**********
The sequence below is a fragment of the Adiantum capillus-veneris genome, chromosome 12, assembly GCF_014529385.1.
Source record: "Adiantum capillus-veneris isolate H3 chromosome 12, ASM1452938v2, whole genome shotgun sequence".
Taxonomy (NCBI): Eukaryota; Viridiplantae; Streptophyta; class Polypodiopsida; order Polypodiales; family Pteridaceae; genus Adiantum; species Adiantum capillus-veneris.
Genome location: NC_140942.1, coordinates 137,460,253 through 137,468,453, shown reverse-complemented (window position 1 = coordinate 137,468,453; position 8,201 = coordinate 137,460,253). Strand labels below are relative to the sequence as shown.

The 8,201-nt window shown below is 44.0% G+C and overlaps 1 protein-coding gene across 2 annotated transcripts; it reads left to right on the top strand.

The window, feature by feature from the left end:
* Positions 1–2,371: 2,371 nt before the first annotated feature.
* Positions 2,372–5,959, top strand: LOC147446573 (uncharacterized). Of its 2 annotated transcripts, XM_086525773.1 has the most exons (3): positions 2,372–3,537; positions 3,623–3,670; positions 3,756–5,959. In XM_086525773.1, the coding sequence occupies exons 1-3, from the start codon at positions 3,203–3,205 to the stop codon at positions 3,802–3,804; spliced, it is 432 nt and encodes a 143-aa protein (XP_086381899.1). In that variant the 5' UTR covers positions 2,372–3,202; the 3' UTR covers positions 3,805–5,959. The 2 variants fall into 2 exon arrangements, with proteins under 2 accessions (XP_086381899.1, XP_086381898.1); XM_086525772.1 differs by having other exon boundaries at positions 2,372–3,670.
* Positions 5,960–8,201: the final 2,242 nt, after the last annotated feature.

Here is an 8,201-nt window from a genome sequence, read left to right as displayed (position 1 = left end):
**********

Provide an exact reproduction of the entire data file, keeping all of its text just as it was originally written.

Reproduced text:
The sequence below is a fragment of the Adiantum capillus-veneris genome, chromosome 12, assembly GCF_014529385.1.
Source record: "Adiantum capillus-veneris isolate H3 chromosome 12, ASM1452938v2, whole genome shotgun sequence".
Taxonomy (NCBI): Eukaryota; Viridiplantae; Streptophyta; class Polypodiopsida; order Polypodiales; family Pteridaceae; genus Adiantum; species Adiantum capillus-veneris.
Genome location: NC_140942.1, coordinates 137,460,253 through 137,468,453, shown reverse-complemented (window position 1 = coordinate 137,468,453; position 8,201 = coordinate 137,460,253). Strand labels below are relative to the sequence as shown.

The 8,201-nt window shown below is 44.0% G+C and overlaps 1 protein-coding gene across 2 annotated transcripts; it reads left to right on the top strand.

The window, feature by feature from the left end:
* Positions 1–2,371: 2,371 nt before the first annotated feature.
* Positions 2,372–5,959, top strand: LOC147446573 (uncharacterized). Of its 2 annotated transcripts, XM_086525773.1 has the most exons (3): positions 2,372–3,537; positions 3,623–3,670; positions 3,756–5,959. In XM_086525773.1, the coding sequence occupies exons 1-3, from the start codon at positions 3,203–3,205 to the stop codon at positions 3,802–3,804; spliced, it is 432 nt and encodes a 143-aa protein (XP_086381899.1). In that variant the 5' UTR covers positions 2,372–3,202; the 3' UTR covers positions 3,805–5,959. The 2 variants fall into 2 exon arrangements, with proteins under 2 accessions (XP_086381899.1, XP_086381898.1); XM_086525772.1 differs by having other exon boundaries at positions 2,372–3,670.
* Positions 5,960–8,201: the final 2,242 nt, after the last annotated feature.

Here is an 8,201-nt window from a genome sequence, read left to right as displayed (position 1 = left end):